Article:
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for 2-3 fiours on the water-bath, the liquid is filtered and the precipitate
washed with water containing a little ammonium sulphide and added to
the residue in the porcelain crucible (residue a),, which is then carefully
ignited. The oxides thus obtained are fused with sodium carbonate and
sulphur (see Gravimetric Analysis of Ordinary Bronzes), the fused mass
being extracted with water and the solution reduced with sulphite and
filtered.. The nitrate is added to the alkaline sulphide solution and the
whole used for the determination of the antimony and arsenic (see 3) ; on
the filter the other impurities remain as sulphides.

The precipitate thus obtained is dissolved in nitric acid (i vol. of nitric
acid, D = 1-2, and 2 vols. of water) and the liquid evaporated with a slight
excess of sulphuric acid to eliminate the small quantities of lead still present
and to expel the nitric acid (excess of sulphuric acid is necessary to keep
the bismuth in solution) ; the residue is taken up in a little water, filtered
and treated with hydrogen sulphide. Bismuth, silver, cadmium and copper
sulphides are precipitated (see i), whilst nickel, cobalt, iron, zinc and man-
ganese remain in solution (see 2).

1. Determination of the Bismuth, Silver, Cadmium and Copper.
—The sulphides precipitated with hydrogen sulphide are dissolved in nitric
acid and the solution evaporated in presence of sulphuric acid.

(a) DETERMINATION OF THE BISMUTH. The residue is dissolved in a
little water, almost neutralised with pure sodium hydroxide, treated with
sodium carbonate in slight excess and with a little potassium cyanide and
gently heated. If bismuth is present, a white precipitate is obtained, this
being filtered off, well washed and dissolved in a little nitric acid. The
bismuth is then precipitated with a slight excess of ammonia, the precipi-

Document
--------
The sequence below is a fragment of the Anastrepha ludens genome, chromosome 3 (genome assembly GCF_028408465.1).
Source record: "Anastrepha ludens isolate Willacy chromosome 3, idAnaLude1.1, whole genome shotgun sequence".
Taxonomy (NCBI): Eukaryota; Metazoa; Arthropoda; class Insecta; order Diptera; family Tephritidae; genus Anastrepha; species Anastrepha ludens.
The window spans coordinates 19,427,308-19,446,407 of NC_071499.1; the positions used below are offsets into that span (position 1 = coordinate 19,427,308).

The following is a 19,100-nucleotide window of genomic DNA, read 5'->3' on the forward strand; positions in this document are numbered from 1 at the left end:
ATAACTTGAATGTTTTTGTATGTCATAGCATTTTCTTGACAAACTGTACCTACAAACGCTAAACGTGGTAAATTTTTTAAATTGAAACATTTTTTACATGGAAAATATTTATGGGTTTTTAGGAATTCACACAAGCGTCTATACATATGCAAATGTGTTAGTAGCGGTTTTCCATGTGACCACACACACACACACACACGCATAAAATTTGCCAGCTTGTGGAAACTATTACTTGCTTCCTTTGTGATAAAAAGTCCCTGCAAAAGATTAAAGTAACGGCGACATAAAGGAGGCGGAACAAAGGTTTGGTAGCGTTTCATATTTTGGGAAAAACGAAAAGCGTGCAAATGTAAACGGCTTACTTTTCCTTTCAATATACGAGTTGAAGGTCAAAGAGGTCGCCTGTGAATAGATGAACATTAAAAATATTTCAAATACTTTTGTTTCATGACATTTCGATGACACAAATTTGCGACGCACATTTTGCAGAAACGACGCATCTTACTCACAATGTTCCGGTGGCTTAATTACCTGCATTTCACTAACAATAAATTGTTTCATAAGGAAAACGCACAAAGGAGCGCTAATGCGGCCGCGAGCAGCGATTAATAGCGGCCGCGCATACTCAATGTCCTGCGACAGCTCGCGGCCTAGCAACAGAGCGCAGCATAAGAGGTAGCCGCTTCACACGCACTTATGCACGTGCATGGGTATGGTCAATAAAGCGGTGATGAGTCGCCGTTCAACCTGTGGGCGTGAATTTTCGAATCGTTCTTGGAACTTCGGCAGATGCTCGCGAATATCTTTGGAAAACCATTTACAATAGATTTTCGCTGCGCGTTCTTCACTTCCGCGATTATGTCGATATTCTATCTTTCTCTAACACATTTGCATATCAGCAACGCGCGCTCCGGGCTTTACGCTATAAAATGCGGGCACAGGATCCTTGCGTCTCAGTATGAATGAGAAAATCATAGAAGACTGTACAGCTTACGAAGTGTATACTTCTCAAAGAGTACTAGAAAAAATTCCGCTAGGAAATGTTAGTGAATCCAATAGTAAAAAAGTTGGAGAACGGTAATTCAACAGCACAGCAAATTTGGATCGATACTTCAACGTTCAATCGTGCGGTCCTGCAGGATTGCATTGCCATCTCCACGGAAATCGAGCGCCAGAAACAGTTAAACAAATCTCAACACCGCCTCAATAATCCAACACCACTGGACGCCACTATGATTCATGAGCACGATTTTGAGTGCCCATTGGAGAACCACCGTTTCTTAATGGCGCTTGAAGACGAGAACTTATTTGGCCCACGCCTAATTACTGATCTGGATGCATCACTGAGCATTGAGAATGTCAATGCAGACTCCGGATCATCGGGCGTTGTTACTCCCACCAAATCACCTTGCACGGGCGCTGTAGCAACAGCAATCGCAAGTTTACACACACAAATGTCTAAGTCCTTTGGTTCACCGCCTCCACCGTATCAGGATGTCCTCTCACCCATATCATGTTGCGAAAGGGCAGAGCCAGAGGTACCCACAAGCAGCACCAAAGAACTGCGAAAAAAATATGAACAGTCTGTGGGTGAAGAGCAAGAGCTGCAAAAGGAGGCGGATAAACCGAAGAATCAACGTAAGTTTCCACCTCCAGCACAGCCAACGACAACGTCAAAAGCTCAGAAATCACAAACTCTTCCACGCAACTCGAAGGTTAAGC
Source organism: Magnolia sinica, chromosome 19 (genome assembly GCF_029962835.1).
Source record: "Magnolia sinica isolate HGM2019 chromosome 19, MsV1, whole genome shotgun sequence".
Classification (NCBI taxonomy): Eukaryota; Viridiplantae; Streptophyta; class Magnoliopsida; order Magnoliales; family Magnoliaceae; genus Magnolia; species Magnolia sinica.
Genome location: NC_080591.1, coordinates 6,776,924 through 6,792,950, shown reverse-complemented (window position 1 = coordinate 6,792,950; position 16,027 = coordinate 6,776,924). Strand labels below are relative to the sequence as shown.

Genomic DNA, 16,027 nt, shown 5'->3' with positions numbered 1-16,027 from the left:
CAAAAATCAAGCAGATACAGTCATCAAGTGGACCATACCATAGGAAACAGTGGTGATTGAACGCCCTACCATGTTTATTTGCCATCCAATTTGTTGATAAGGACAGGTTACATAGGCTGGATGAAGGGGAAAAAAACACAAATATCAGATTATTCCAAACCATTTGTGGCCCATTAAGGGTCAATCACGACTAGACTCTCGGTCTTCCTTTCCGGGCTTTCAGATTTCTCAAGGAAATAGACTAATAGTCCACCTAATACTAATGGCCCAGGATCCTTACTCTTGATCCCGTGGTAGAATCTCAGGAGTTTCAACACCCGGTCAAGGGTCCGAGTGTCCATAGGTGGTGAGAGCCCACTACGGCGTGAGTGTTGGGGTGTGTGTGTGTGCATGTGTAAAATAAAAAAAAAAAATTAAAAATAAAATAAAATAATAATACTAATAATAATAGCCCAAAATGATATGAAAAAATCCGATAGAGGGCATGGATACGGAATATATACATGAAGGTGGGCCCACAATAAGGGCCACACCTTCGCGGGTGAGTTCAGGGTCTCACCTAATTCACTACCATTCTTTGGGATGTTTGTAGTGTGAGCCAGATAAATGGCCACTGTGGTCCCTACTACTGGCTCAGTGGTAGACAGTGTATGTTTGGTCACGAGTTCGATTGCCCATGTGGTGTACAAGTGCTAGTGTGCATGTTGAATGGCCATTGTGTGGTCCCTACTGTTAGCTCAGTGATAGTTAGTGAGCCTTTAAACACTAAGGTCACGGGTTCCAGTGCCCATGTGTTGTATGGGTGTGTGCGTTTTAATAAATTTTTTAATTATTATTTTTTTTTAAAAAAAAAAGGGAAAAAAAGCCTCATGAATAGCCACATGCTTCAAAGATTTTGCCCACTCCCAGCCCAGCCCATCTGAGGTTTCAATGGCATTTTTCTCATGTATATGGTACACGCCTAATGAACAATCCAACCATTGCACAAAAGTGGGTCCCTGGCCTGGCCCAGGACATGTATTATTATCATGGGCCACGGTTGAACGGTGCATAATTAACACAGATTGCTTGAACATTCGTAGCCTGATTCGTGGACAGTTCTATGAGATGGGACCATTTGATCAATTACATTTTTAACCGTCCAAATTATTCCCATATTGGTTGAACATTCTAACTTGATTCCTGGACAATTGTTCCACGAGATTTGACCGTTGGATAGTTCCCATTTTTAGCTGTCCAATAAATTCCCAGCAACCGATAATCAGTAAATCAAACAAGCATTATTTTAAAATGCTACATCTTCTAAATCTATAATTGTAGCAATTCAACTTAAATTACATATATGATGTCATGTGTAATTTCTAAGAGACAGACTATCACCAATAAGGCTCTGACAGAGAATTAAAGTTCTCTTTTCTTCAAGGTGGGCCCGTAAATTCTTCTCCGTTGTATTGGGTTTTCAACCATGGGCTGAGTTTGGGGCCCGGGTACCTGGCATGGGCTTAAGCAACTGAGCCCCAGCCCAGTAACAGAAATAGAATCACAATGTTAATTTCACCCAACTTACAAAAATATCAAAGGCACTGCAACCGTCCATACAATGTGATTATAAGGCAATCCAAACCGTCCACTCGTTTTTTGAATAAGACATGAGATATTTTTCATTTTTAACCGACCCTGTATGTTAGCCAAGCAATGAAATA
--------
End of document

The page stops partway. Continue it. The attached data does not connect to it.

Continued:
tate being washed and dissolved in nitric acid and the solution evaporated
in a tared porcelain crucible ; the residue is ignited gently and weighed :
Bi203 x 0-8965 = Bi.

(6) DETERMINATION OF THE SILVER.*, The .filtrate from the treatment
with sodium carbonate and potassium cyanide is treated with a little more
potassium cyanide and a few drops of sodium sulphide, the silver and cad-
mium being precipitated as sulphides, while any copper present remains
in solution. The precipitate is collected, washed, dissolved in nitric acid
and the silver precipitated as chloride by addition of a few drops of dilute
hydrochloric acid : AgCl X 0-7526 = Ag.

(c)  DETERMINATION OF THE CADMIUM.   The filtrate from the silver
chloride is evaporated almost to dryness and treated at the boiling point
with sodium carbonate.   The precipitate formed is collected, washed with
hot water, dissolved in a little nitric acid, evaporated in a tared porcelain
crucible, gently ignited and weighed:   CdO X 0-8754 = Cd.

(d)  DETERMINATION OF THE COPPER.   The nitrate from the silver and
cadmium sulphides (see 1} is treated with a little sulphuric and nitric acids
and a few drops of hydrochloric acid and evaporated to dryness.   The
residue is dissolved in water and the copper determined electrolytically or

x The silver is more exactly determined directly by cupellation (see Silver and its
Alloys).H2O = i2Ag   + I2HNO3